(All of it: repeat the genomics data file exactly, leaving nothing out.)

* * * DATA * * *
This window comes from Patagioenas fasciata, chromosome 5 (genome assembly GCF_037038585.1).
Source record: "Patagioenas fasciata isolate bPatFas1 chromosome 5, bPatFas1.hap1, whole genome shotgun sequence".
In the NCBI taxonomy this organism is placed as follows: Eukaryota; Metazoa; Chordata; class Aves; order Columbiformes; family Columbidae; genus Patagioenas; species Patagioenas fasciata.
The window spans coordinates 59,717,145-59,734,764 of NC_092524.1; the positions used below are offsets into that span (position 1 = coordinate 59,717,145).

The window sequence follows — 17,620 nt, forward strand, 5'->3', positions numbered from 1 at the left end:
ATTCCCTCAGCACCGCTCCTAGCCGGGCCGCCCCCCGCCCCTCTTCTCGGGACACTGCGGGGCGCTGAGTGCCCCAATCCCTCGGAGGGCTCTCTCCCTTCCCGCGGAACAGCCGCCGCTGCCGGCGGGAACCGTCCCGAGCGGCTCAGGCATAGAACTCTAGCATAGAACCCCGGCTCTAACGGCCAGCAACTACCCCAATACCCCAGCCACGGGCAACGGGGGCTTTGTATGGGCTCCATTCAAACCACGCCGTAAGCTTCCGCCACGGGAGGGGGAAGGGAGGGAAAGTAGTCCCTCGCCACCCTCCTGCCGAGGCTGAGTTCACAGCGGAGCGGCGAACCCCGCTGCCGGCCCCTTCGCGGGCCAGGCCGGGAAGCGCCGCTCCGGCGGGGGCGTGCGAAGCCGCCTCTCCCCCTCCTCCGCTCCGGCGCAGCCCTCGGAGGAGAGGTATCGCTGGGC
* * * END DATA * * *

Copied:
This window comes from Patagioenas fasciata, chromosome 5 (genome assembly GCF_037038585.1).
Source record: "Patagioenas fasciata isolate bPatFas1 chromosome 5, bPatFas1.hap1, whole genome shotgun sequence".
In the NCBI taxonomy this organism is placed as follows: Eukaryota; Metazoa; Chordata; class Aves; order Columbiformes; family Columbidae; genus Patagioenas; species Patagioenas fasciata.
The window spans coordinates 59,717,145-59,734,764 of NC_092524.1; the positions used below are offsets into that span (position 1 = coordinate 59,717,145).

The window sequence follows — 17,620 nt, forward strand, 5'->3', positions numbered from 1 at the left end:
ATTCCCTCAGCACCGCTCCTAGCCGGGCCGCCCCCCGCCCCTCTTCTCGGGACACTGCGGGGCGCTGAGTGCCCCAATCCCTCGGAGGGCTCTCTCCCTTCCCGCGGAACAGCCGCCGCTGCCGGCGGGAACCGTCCCGAGCGGCTCAGGCATAGAACTCTAGCATAGAACCCCGGCTCTAACGGCCAGCAACTACCCCAATACCCCAGCCACGGGCAACGGGGGCTTTGTATGGGCTCCATTCAAACCACGCCGTAAGCTTCCGCCACGGGAGGGGGAAGGGAGGGAAAGTAGTCCCTCGCCACCCTCCTGCCGAGGCTGAGTTCACAGCGGAGCGGCGAACCCCGCTGCCGGCCCCTTCGCGGGCCAGGCCGGGAAGCGCCGCTCCGGCGGGGGCGTGCGAAGCCGCCTCTCCCCCTCCTCCGCTCCGGCGCAGCCCTCGGAGGAGAGGTATCGCTGGGC